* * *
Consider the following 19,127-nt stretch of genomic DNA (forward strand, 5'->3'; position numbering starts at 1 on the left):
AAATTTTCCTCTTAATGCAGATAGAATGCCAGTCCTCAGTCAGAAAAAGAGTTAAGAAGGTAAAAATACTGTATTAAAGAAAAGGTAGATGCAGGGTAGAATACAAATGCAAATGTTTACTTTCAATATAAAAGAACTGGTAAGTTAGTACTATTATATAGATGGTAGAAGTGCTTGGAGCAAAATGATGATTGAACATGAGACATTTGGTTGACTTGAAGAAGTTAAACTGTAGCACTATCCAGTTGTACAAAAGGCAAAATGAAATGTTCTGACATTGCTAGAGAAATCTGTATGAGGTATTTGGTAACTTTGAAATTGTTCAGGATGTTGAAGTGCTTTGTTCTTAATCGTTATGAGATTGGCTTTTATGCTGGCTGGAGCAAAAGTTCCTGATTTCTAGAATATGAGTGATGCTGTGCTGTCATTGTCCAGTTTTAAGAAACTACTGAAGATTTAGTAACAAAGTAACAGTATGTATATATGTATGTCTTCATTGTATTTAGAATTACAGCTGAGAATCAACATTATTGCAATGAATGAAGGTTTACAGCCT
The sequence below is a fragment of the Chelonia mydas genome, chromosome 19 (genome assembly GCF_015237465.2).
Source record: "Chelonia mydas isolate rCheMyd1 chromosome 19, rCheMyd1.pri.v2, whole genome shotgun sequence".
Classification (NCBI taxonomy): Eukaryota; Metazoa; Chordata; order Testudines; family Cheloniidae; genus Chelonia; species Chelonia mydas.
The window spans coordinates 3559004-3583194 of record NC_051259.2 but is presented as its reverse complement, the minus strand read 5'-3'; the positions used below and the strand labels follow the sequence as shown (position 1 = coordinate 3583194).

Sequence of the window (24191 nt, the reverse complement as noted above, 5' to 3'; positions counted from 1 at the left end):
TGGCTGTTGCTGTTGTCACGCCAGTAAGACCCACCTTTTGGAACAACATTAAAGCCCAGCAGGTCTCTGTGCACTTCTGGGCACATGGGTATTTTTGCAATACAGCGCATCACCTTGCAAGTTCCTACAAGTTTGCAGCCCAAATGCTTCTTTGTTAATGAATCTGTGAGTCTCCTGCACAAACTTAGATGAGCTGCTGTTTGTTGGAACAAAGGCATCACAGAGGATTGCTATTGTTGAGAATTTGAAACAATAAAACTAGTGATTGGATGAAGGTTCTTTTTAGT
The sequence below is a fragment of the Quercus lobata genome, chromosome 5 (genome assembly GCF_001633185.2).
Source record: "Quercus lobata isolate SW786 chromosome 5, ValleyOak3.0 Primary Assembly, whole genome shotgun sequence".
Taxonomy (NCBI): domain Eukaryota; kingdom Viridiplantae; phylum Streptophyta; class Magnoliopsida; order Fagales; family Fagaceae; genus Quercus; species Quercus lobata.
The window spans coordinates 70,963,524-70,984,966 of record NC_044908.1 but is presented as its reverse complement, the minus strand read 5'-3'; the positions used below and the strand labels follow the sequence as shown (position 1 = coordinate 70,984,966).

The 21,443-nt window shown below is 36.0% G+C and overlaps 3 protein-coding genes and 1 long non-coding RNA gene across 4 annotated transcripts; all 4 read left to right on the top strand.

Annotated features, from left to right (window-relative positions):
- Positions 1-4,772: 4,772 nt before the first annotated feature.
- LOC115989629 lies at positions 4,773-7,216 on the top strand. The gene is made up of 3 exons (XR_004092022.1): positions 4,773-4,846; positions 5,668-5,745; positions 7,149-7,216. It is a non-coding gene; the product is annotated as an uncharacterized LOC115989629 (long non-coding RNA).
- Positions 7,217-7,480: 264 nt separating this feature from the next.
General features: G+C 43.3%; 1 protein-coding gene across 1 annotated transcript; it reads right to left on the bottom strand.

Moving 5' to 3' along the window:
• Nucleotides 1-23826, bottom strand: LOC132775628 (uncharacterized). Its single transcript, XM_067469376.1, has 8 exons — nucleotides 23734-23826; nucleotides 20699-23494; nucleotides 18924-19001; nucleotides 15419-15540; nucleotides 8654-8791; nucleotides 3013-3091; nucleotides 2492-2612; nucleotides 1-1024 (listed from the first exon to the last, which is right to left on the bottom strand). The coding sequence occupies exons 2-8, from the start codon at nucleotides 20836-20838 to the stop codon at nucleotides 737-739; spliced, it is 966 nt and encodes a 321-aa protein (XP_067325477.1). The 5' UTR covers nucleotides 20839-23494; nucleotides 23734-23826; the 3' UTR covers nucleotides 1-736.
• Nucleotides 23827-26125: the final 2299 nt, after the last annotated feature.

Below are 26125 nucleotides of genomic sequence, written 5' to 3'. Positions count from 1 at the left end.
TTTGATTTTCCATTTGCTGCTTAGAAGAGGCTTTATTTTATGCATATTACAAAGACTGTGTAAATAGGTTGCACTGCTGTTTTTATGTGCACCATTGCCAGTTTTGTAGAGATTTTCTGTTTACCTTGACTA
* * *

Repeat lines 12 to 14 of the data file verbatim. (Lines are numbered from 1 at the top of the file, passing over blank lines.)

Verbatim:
The window spans coordinates 70,963,524-70,984,966 of record NC_044908.1 but is presented as its reverse complement, the minus strand read 5'-3'; the positions used below and the strand labels follow the sequence as shown (position 1 = coordinate 70,984,966).

The 21,443-nt window shown below is 36.0% G+C and overlaps 3 protein-coding genes and 1 long non-coding RNA gene across 4 annotated transcripts; all 4 read left to right on the top strand.

Annotated features, from left to right (window-relative positions):